Russia's Kaspersky To Dial Down Government Services In US

Russia's Kaspersky To Dial Down Government Services In US

Kenneth Drake
September 14, 2017

The binding directive issued by Acting Secretary of Homeland Security Elaine Duke ordered federal departments to identify any use or presence of Kaspersky products on their information systems in the next 30 days and to implement plans to remove them within 90 days, DHS said.

In a statement provided to BuzzFeed News after the DHS announcement, Kaspersky said that it "has never helped, nor will help, any government in the world with its cyberespionage or offensive cyber efforts, and it's disconcerting that a private company can be considered guilty until proven innocent, due to geopolitical issues".

"We believe that everyone has the right to be free of cybersecurity fears", the CEO said on the company's website.

Just a few days ago, Best Buy pulled Kaspersky's products from its shelves with claims that there were "too many unanswered questions" about the connections the company has with Russian intelligence services.

The move comes amid heightened strains between Russian Federation and the U.S. over Moscow's alleged interference in last year's United States presidential election.

In recent months concern has mounted inside the government about the potential for Kaspersky software to be used to gather information for the Russian secret services, officials said.

Kaspersky Lab has always acknowledged that it provides appropriate products and services to governments around the world to protect those organizations from cyberthreats, but it does not have unethical ties or affiliations with any government, including Russian Federation.

Meanwhile, unnamed sources told Russian news agency The Bell, that Kaspersky's Washington, D.C., branch, Kaspersky Government Security Solutions Inc, is considering closing its offices there because the US government has prohibited affiliation.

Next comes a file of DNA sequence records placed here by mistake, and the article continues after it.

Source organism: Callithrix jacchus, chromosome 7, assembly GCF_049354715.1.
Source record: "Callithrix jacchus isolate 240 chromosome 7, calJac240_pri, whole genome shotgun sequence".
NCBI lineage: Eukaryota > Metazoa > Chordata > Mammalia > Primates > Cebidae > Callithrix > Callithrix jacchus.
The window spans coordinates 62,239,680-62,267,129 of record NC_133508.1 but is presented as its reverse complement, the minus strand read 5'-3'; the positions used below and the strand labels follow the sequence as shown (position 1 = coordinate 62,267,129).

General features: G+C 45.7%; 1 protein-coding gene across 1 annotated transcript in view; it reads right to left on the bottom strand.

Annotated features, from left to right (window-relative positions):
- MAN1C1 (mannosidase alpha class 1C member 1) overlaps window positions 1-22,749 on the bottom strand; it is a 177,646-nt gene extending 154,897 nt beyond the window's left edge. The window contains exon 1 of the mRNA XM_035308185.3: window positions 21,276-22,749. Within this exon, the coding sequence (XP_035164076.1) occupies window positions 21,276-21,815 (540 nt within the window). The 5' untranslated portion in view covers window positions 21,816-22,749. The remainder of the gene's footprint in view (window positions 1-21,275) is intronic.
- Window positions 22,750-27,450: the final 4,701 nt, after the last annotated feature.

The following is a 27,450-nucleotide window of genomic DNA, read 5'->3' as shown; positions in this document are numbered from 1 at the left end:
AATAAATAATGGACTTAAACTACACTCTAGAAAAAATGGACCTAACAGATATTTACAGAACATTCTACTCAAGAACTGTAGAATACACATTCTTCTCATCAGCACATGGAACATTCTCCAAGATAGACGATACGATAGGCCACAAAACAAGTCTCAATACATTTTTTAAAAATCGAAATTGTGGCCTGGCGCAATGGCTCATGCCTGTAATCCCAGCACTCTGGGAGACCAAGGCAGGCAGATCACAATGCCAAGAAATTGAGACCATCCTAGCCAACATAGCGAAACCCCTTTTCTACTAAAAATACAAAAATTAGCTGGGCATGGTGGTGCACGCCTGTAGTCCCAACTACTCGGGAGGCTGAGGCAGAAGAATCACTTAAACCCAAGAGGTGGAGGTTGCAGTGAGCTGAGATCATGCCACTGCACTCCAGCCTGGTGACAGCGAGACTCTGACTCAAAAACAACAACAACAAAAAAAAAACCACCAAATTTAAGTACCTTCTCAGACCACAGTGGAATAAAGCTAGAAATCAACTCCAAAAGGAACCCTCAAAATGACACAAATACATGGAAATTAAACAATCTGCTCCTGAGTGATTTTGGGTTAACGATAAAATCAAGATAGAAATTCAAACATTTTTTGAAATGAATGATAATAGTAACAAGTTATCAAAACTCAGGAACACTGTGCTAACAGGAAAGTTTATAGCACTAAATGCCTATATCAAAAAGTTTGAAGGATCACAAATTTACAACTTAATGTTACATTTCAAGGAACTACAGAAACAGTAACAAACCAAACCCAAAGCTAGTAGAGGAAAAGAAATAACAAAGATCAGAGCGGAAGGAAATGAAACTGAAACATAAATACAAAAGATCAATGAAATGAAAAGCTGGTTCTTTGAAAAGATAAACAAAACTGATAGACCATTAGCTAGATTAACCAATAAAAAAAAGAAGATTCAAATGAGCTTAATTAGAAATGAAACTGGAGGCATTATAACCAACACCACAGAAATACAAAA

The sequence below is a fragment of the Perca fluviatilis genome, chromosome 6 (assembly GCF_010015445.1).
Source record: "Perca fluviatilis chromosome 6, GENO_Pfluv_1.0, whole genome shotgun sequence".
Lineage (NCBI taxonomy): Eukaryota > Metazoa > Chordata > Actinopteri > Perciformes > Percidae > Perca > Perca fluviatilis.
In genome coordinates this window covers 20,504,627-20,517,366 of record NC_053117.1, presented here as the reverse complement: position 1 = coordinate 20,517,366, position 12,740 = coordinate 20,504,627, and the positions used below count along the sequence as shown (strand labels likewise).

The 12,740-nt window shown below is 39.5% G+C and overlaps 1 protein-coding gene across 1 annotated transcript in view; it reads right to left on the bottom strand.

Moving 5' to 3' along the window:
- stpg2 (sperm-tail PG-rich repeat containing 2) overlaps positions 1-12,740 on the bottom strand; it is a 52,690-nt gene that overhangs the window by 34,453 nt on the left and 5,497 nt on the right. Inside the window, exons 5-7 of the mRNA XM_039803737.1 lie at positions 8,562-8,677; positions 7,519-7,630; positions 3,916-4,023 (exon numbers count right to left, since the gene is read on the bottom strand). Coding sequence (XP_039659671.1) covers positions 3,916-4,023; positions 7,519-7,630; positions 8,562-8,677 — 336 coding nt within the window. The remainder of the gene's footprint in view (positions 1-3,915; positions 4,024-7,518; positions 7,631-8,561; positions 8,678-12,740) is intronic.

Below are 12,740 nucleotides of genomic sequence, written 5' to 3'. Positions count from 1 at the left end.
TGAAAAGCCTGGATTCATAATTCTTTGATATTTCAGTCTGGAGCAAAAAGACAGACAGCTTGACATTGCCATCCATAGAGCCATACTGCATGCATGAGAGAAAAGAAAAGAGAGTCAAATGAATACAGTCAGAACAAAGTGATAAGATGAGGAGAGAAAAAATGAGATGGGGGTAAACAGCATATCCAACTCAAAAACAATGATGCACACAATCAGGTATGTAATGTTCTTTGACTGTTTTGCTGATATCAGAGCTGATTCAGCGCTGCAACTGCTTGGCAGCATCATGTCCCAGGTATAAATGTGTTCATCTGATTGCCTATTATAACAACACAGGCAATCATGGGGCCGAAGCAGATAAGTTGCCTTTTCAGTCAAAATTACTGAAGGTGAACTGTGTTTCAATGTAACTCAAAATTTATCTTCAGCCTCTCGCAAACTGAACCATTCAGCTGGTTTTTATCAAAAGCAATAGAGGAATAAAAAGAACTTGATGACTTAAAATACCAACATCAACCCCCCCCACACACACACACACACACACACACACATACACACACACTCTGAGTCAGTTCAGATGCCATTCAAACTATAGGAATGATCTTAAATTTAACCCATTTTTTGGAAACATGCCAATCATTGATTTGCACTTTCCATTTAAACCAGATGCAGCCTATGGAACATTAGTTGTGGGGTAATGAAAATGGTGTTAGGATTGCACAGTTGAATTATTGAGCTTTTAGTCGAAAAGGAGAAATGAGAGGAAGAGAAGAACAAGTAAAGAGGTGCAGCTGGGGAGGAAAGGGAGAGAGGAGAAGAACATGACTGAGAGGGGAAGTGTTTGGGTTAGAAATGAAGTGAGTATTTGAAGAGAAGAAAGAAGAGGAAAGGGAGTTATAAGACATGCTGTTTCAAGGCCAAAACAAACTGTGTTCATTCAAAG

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It will take some time to stop the government from using Kaspersky products.

A Kaspersky spokesperson did not immediately respond to a request for comment. The company's founder, Eugene Kaspersky, graduated from a KGB-supported cryptography school and had worked in Russian military intelligence.

Richard Ledgett, former NSA deputy director, hailed the move.

At a Senate intelligence committee hearing in May, top USA officials were asked whether they would be comfortable with Kaspersky software on their computers.

The company says the reports are based on Russian policies and laws that have been misinterpreted, since they apply to telecoms and ISPs, not Kaspersky.

"In fact, the GSA pulled Kaspersky from its list of pre-approved vendors back in July", he said, noting USA fears about potential cyber espionage. The action removed the company from the list of products approved for purchase on federal systems and at discounted prices for state governments.

Sen. Jeanne Shaheen, D-N.H, has been pushing to prohibit the federal government from using the firm's products. Many had been left to speculate about the risks of sticking with the company or abandoning taxpayer-funded contracts, sometimes at great cost.

"The truth is we don't know if Kaspersky has direct ties", he said.